I don’t understand why the report still talked about the “late-model BMW” thing, which had been proven as false information. The male student just bought a second-hand 9 year old car for the convenience of going for interviews. They are POOR students! Was the reporter trying to tell people they were shot because of their wealth? Then how many USC students should be executed for the very reason in the street?! I am really ashamed of American journalism!!

    • John
      John says:

      That’s a good point. The LA Times seemed to make a huge deal about the car being a BMW.

      … a 2003 model that he’d bought for $10k. A new Hyundai would’ve been more expensive. But they had to play up the economic disparity angle, even when little economic disparity existed.

  6. John
    John says:

    USC has always been extremely proactive about safety, and has invested considerable resources into making students feel safe within the clasically defined North University Park neighborhood (the east of Vermont, south of Adams area, as well as the south of Jefferson, east of Normandie block).

    That said, some students choose to live near campus, but outside this “security zone” (as the LA Times called it). I can understand USC’s historic reluctance in investing or diverting assets such as DPS officers away from the most heavily student-populated environs… but it always baffled me why Campus Cruiser and other university resources refused to service the area immediately northwest of campus. It was like the university was tacitly trying to discourage us from living there, but never explicitly said “hey, don’t live northwest of campus, because we’re not investing security resources there, and so it’s unsafe.” And even if they did, I wonder if the message might get lost among international students, as these victims were (rest in peace fellow Trojans).

    The cost to at least extend campus cruiser to that zone would be nominal, as would extending tram routes. That chunk of the neighborhood has been completely ignored… and yet students live there. In that sense, I can’t help but wonder if this was an accident just waiting to happen.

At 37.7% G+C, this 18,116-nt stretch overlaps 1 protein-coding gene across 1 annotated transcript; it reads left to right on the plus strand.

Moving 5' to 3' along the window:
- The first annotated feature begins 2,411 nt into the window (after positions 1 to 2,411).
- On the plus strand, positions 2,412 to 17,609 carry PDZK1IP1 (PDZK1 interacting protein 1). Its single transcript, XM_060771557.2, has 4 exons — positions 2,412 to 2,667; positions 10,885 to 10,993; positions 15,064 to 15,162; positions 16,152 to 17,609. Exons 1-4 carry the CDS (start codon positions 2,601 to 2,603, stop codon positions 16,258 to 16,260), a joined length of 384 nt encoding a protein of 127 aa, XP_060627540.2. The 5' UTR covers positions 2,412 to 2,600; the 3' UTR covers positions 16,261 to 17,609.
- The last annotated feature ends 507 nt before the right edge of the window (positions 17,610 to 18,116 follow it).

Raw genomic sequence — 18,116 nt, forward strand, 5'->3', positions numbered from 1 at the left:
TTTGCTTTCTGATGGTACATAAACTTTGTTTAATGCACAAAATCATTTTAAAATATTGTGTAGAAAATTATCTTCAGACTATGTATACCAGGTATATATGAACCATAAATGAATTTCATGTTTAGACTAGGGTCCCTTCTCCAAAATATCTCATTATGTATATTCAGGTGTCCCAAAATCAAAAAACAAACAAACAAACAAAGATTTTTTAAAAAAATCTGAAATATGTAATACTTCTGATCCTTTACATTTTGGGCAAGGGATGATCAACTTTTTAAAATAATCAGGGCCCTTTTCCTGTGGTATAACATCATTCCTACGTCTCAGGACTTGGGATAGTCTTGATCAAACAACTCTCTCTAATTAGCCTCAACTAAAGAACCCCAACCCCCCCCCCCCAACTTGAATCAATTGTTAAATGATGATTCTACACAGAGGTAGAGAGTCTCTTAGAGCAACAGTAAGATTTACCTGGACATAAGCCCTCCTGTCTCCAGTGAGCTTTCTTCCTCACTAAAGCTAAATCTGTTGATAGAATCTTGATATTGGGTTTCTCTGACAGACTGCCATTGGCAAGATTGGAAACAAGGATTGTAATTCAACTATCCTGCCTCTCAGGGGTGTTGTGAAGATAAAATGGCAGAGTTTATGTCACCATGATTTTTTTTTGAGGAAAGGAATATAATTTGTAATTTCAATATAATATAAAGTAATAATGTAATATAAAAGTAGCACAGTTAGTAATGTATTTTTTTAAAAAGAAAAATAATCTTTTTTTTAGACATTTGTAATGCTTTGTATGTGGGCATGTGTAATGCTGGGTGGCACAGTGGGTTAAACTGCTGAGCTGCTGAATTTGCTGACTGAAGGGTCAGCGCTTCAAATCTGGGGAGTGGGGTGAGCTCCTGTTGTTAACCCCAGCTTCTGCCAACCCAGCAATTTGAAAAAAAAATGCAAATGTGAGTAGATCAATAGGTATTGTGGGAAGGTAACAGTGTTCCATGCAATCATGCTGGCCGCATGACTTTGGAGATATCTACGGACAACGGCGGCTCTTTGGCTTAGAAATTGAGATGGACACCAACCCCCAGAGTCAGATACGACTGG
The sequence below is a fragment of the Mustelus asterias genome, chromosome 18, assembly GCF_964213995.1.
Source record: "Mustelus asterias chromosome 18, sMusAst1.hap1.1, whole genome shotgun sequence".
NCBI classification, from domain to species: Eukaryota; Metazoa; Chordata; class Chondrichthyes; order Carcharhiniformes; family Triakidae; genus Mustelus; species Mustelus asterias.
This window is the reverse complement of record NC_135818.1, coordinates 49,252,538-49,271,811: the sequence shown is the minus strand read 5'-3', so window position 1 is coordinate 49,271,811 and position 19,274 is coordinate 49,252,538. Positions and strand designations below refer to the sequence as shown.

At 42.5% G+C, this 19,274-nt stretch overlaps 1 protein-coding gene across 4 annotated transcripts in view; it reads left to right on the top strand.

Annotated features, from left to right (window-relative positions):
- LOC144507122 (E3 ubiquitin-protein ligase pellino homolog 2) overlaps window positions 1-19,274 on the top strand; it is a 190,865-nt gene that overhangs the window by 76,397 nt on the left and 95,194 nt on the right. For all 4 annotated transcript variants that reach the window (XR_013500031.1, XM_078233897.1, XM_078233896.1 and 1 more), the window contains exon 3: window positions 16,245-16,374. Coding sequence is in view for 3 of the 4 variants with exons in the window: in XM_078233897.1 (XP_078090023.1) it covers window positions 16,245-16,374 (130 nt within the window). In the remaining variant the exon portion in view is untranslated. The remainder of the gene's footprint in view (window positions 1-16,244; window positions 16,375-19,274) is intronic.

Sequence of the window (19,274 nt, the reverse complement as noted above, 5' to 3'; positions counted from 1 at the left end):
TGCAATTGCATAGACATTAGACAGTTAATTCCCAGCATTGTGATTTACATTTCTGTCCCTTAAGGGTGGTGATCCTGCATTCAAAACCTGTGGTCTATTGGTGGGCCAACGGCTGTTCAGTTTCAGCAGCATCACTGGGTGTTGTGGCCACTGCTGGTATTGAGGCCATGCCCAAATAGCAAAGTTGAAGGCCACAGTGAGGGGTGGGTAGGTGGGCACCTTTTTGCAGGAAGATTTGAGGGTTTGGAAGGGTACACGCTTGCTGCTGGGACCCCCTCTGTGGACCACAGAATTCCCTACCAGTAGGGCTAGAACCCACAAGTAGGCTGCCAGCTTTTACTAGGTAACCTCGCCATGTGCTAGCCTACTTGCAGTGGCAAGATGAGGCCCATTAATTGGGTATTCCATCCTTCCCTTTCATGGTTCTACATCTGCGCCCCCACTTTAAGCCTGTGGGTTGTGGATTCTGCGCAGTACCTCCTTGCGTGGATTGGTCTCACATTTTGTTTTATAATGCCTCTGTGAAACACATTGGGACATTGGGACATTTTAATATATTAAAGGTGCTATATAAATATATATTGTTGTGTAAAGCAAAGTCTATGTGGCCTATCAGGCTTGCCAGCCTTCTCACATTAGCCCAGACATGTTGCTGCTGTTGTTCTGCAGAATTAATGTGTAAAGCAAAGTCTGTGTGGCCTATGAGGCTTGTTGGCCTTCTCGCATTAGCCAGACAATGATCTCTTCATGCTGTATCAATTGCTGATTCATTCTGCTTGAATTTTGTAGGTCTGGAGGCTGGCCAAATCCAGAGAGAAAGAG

• Sammy
      Sammy says:

      I’m sorry but I’m afraid I have to disagree regarding USC emphasizing the safety. A lot of the programs that they come up with actually don’t work very well. The yellow-jacketed “ambassadors” either play with their phones or sleep, DPS does nothing other than driving in our neighbohood like douchbags, their response time is 1 hour at the earliest mainly because they send 10 cars to capture a homeless person collecting plastic bottles, and they still have no desire to fix the Trojan alert which failed at least half the time. It’s much better to rely on Facebook to get the latest security updates, and DPS puts this as an excuse that Facebook is doing the job that they choose to abandon. We don’t need DPS if that really is the case–I think LAPD will do a much better job in maintaining the security.

  7. Fred
    Fred says:

    Get ready for a lot more of this, as Governor Brown, Sheriff Baca and AG Harris conspire to undo decades of progress in keeping thugs locked up.

    • Casey
      Casey says:

      Fred, I think you know better than to say that.

      The release of convicted felons has been necessitated by overcrowding in our prisons. And overcrowding in our prisons is largely the result of a failed drug policy. The ultimate result is that we must stretch increasingly-limited resources increasingly thin. Note that the average California inmate costs the state $48,214 per year. It’s a bit more than the $7,463 the state spends per student on higher education. It’s even more than USC tuition — that’s an impressive feat to accomplish.

      Meanwhile, the LAPD has a federal responsibility to pursue and arrest recreational marijuana users while violent criminals like the suspect in this story remain on the streets.

      So what solution do you propose? Increase prison funding? Then where shall we cut?

      • Dave
        Dave says:

        “the LAPD has a federal responsibility to pursue and arrest recreational marijuana users” NOT TRUE. No one is in prison for marijuana. 14 years as a police officer and I know that marijuana possession is the same as a traffic ticket.

  8. John Jones
    John Jones says:

    I sure hope the LAPD are able to catch this guy!

    And if they do, we should turn him over to Chinese authorities to properly punish him!

    • Casey
      Casey says:

      By what reasoning would we turn over an American offender to the judicial system of another country? Asian-Americans commit the fewest crimes per capita of any ethnic group, and South Central has relatively few Asians. Asian-Americans also have some of the highest per-capita incomes, and thus have fewer incentives to commit robberies, burglaries, or larcenies. And of Asian-Americans, a rather small portion are Chinese citizens.

      So I would conclude that the suspect is, most likely, not Chinese. Rather than call for a summary execution, we should be thankful the American legal system grants criminal suspects full due process rights (which is not the case in China).

  9. Lauren
    Lauren says:

    My thoughts and prayers are with the family, friends, and loved ones of the victims. I hope they are surrounded with support and comfort as they grieve this awful tragedy.

  10. Jessica
    Jessica says:

    What a terrible, senseless tragedy. My heart goes out to the friends and family of the two victims.

Comments are closed.